Page 14
Here once, through an alley Titanic, Of cypress, I roamed with my Soul-- Of cypress, with Psyche, my Soul.
Page 15
" Thus I pacified Psyche and kissed her, And tempted her out of her gloom-- And conquered her scruples and gloom; And we passed to the end of the vista, .
Page 16
_SONNET--TO SCIENCE_ Science! true daughter of Old Time thou art! Who alterest all things with thy peering eyes.
Page 18
the soul of the plot.
Page 19
Ah! what is not a dream by day To him whose eyes are cast On things around him with a ray Turned back upon the past? That holy dream--that holy dream, While all the world were chiding, Hath cheered me as a lovely beam, A lonely spirit guiding.
Page 21
" She ceas'd--and buried then her burning cheek Abash'd, amid the lilies there, too seek A shelter from the fervour of His eye; For the stars trembled at the Deity.
Page 22
A dome, by linked light from Heaven let down, Sat gently on these columns as a crown-- A window of one circular diamond, there, Look'd out above into the purple air, And rays from God shot down that meteor chain And hallow'd all the beauty twice again, Save when, between th' Empyrean and that ring, Some eager spirit flapp'd his dusky wing.
Page 23
[Illustration: Al Aaraaf] Ligeia! Ligeia! My beautiful one! Whose harshest idea Will to melody run, O! is it thy will On the breezes to toss? Or, capriciously still, Like the lone Albatross, Incumbent on night (As she on the air) To keep watch with delight .
Page 25
" He was a goodly spirit--he who fell: A wanderer by moss-y-mantled well-- A gazer on the lights that shine above-- A dreamer in the moonbeam by his love: What wonder? for each star is eye-like there, And looks so sweetly down on Beauty's hair-- And they, and ev'ry mossy spring were holy To his love-haunted heart and melancholy.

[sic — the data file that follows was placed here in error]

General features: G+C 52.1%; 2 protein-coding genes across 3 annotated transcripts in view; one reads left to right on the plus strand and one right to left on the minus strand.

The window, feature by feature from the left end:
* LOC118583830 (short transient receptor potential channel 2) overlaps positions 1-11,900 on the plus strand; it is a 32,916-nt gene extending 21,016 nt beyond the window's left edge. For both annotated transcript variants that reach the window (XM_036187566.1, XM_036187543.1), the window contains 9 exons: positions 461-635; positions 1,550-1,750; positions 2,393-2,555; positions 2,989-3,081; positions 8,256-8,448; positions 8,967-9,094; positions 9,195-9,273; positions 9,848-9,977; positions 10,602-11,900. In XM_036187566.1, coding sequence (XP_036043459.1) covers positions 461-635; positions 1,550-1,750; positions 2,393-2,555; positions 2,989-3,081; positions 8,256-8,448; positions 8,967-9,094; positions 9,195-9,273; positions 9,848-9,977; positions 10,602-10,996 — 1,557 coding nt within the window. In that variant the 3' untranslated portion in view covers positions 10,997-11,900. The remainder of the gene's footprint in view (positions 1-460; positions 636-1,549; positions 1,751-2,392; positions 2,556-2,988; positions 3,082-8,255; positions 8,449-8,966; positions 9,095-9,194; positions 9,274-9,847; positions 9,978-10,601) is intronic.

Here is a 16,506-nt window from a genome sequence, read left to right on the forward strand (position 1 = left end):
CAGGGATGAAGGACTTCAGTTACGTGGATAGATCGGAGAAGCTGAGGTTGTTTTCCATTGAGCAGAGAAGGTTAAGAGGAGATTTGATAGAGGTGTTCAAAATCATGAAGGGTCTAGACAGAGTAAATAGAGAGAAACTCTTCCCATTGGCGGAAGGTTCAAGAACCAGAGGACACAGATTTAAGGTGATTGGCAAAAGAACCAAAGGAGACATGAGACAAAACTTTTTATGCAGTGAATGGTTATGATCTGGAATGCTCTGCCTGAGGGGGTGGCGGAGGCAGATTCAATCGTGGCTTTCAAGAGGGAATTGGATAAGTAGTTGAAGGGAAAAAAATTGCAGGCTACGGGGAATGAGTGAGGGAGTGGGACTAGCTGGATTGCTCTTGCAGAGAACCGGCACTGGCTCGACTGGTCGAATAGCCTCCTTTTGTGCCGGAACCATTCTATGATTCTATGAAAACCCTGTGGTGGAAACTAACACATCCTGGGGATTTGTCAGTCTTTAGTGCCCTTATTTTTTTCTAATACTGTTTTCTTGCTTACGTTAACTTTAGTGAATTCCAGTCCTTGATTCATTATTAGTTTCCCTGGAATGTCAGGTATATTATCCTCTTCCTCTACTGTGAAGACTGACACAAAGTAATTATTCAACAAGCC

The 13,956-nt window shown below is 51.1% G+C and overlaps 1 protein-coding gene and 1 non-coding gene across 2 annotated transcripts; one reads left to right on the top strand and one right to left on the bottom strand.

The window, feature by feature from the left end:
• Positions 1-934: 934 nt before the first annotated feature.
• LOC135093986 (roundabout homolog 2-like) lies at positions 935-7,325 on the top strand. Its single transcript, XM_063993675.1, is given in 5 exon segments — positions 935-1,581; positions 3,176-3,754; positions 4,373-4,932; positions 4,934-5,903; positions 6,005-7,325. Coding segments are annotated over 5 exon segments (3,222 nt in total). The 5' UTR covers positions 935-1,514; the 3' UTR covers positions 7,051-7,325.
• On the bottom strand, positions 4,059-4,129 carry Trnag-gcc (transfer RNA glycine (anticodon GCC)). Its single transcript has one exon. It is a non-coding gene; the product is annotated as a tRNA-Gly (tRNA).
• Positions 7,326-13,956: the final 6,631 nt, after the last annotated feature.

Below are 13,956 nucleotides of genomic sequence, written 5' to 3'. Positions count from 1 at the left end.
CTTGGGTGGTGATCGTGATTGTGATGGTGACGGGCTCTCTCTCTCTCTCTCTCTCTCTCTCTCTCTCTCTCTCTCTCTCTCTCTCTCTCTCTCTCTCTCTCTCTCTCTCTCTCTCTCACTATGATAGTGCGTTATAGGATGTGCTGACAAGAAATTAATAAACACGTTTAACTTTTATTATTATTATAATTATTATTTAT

Page 31
Tottering above In her highest noon, The enamoured moon Blushes with love, While, to listen, the red levin (With the rapid Pleiads, even, Which were seven,) Pauses in Heaven.
Page 32
_FAIRY-LAND_ Dim vales--and shadowy floods-- And cloudy-looking woods, Whose forms we can't discover For the tears that drip all over Huge moons there wax and wane-- Again--again--again-- Every moment of the night-- Forever changing places-- And they put out the star-light With the breath from their pale faces.
Page 33
shafts-- These vague entablatures--this crumbling frieze-- These shattered cornices--this wreck--this ruin-- These stones--alas! these grey stones--are they all-- All of the famed, and the colossal left By the corrosive Hours to Fate and me? "Not all"--the Echoes answer me--"not all! Prophetic sounds and loud, arise forever From us, and from all Ruin, unto the wise, As melody from Memnon to the Sun.
Page 34
_FOR ANNIE_ Thank Heaven! the crisis-- The danger is past, And the lingering illness Is over at last-- And the fever called "Living" Is conquered at last.
Page 39
And boyhood is a summer sun Whose waning is the dreariest one-- For all we live to know is known, And all we seek to keep hath flown-- Let life, then, as the day-flower, fall With the noon-day beauty--which is all.